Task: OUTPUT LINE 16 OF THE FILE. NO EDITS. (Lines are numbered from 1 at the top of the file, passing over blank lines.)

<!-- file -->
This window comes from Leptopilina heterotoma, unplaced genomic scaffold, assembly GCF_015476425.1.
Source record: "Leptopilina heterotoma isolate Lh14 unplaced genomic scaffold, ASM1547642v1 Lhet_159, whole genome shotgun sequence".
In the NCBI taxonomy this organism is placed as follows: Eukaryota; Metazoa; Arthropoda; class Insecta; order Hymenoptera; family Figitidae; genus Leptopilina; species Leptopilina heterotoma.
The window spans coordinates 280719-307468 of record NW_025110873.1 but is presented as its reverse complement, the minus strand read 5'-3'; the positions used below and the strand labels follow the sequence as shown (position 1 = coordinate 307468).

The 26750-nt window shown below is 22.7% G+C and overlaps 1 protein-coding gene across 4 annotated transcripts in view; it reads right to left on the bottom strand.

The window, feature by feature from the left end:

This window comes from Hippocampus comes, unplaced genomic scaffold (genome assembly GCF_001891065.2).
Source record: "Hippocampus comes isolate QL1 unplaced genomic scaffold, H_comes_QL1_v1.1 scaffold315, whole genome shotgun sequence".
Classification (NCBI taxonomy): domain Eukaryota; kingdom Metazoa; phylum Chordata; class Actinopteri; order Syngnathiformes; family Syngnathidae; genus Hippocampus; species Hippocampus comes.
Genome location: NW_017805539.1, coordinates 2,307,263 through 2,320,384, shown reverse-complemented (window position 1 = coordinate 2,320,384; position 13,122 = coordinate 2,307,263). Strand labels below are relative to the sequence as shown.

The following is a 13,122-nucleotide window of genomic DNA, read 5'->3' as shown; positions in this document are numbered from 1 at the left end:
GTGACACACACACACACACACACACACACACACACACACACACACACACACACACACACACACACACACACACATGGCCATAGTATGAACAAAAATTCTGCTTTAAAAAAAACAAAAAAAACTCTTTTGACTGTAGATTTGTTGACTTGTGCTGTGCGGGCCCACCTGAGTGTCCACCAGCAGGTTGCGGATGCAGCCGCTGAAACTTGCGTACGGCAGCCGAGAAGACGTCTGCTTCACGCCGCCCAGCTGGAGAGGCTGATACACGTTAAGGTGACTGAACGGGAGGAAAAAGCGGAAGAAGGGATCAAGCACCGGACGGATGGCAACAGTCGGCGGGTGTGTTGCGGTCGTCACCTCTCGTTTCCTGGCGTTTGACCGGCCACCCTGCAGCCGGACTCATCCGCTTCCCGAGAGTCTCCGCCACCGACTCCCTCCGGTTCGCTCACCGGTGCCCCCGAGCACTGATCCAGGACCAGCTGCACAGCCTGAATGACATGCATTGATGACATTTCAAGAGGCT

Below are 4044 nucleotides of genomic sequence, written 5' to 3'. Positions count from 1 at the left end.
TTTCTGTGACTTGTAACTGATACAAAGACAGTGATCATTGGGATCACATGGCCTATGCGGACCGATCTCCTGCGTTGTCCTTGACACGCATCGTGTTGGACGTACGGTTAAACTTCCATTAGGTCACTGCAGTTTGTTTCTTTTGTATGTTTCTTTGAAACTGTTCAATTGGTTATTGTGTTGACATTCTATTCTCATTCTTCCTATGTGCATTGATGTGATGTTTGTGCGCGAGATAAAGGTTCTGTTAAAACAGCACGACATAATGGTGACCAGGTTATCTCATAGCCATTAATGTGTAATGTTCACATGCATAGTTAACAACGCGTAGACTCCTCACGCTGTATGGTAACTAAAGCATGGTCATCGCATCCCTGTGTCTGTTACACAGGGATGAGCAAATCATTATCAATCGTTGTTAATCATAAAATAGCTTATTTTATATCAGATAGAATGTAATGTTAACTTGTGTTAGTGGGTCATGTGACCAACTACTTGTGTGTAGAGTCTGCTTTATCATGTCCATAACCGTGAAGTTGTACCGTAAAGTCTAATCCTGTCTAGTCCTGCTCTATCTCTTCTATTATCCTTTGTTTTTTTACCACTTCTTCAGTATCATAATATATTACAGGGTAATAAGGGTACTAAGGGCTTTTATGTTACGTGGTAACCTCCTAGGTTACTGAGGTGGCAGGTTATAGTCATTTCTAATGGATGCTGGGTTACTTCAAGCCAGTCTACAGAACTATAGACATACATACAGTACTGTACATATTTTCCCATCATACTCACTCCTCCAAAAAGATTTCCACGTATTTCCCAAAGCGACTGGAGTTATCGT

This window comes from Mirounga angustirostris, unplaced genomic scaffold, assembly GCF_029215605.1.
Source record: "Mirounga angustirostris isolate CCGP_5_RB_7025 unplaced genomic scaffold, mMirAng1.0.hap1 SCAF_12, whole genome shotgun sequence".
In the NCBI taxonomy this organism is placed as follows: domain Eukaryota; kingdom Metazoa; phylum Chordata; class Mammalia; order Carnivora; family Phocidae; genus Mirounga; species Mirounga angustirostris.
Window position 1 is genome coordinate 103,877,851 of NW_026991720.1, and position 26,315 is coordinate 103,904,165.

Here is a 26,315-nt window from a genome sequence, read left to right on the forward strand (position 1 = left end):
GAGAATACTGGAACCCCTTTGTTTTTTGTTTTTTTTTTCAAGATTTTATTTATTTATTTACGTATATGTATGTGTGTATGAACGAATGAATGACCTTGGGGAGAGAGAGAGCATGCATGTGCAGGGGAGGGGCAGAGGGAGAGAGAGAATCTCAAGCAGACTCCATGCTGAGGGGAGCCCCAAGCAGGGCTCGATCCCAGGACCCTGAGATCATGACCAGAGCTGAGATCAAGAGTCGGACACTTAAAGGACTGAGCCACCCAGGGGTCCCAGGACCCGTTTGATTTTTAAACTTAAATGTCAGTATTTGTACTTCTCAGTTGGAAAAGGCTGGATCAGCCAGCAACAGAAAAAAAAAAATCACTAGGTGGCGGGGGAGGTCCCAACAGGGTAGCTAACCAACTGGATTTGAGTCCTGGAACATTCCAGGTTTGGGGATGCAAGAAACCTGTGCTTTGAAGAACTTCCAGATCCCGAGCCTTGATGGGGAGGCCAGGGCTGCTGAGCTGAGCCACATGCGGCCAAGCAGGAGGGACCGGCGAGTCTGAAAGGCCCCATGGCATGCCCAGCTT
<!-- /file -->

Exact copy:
Source record: "Mirounga angustirostris isolate CCGP_5_RB_7025 unplaced genomic scaffold, mMirAng1.0.hap1 SCAF_12, whole genome shotgun sequence".